Have you ever felt awkward in a crowded elevator or plane? Have you wondered what’s wrong when a loved one hasn’t been close enough for a hug all day? Do you avoid sitting in the front row in a classroom or auditorium? You’re certainly not alone. Distance communicates. This matter of personal space and how it affects our behavior is called proxemics. Edward T. Hall, who led the study in proxemics, defined four zones of personal space. Now, these probably won’t surprise you. They are fairly inherent in our culture. But after a brief look at Hall’s findings, we’ll discuss how we can apply this understanding to communicate even more powerfully on stage.
- Public Distance (12-25 ft apart) is what we expect of a public speaker, or people walking around the mall or a museum. We don’t plan on having a conversation with them, or even seeing them again.
- Social Distance (4-12 ft apart) is where we position ourselves with casual friends and acquaintances.
- Personal Distance (1.5-4 ft apart) is where we find only close friends and family.
- Intimate Distance (0-1.5 ft apart) is for the select few with whom we are comfortable embracing, whispering, and
You’ll notice that if anyone invades a zone from an outer zone, it causes a very visceral, uncomfortable
For example, the “close talker” guy in the office belongs in the social space, but he’s operating in your personal space.
The more zones invaded, or the more sudden the invasion, the more drastic the reaction. Sometimes, a situation forces people from the public circle to mingle in our personal or even intimate space. That’s why we are so uncomfortable, and some people are even violent, in crowded airplanes or elevators.
Likewise, if someone who belongs in our intimate or personal space retreats to a further zone, we wonder if we offended them.
On stage, the blocking defines where the actors stand, and where and how they move. As you explore your blocking, consider what you’d like to communicate, and invade or retreat from zones to cause a desired reaction.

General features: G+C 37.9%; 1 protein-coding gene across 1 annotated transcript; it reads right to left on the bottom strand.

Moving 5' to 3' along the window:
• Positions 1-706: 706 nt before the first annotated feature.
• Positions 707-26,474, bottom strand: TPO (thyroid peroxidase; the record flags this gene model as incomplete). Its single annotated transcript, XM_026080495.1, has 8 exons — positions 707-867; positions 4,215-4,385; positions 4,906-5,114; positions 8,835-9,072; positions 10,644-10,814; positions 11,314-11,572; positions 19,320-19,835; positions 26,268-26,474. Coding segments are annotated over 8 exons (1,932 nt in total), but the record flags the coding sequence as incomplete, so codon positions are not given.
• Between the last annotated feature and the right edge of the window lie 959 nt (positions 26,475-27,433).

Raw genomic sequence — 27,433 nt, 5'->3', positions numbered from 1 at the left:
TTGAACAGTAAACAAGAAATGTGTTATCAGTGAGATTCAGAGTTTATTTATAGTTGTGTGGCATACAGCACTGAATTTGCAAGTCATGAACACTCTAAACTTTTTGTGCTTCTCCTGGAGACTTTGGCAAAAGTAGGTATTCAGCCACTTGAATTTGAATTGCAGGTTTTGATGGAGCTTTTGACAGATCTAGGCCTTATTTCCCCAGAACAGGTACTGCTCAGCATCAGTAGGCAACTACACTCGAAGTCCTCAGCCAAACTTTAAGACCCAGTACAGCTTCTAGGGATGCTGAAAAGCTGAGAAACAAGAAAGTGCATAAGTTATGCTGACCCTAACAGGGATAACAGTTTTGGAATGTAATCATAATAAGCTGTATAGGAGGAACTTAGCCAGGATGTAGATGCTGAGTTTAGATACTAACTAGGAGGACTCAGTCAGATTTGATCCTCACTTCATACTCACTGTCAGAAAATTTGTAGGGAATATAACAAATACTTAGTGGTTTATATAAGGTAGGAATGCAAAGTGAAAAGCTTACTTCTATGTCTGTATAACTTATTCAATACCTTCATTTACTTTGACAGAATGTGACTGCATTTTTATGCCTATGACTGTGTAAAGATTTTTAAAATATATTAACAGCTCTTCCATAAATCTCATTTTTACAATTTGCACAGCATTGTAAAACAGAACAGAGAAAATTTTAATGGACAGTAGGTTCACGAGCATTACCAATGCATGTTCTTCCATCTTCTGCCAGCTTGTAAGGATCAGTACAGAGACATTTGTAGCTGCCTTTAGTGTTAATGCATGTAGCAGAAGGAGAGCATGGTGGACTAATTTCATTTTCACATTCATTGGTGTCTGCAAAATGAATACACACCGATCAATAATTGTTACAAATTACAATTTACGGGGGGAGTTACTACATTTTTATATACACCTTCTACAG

Below are some invasions and retreats, along with what they might communicate:
Public Space → Social Space = “I’d like to get to know you”
Social Space → Personal Space = “I want to be your friend” / “I want to be in your inner circle” / “I want to intimidate you” / “I want you to listen to me” / “I want your attention”
Personal Space → Intimate Space = “I will protect you” / “I want you to protect me” / “I want to kiss you” / “I want you to love me”
Intimate Space → Personal Space or Social Space = “You offended me” (level of offense determines level of retreat)
Personal Space → Social Space = “I just need some time to think” / “I need to process what you just said” / “That’s really bad news” / “You offended me”
Social Space → Public Space = “This conversation is over”
As I’ve mentioned elsewhere on this blog, it is our job as actors to be students of human behavior. Since proxemics is such a fundamental aspect of our behavior and social interaction, we need to graduate it from subconscious understanding to conscious application. Next time, we’ll take it a step further as we talk about emotional distance. Physical and emotional proxemics will work in tandem to create a nuanced, dynamic performance.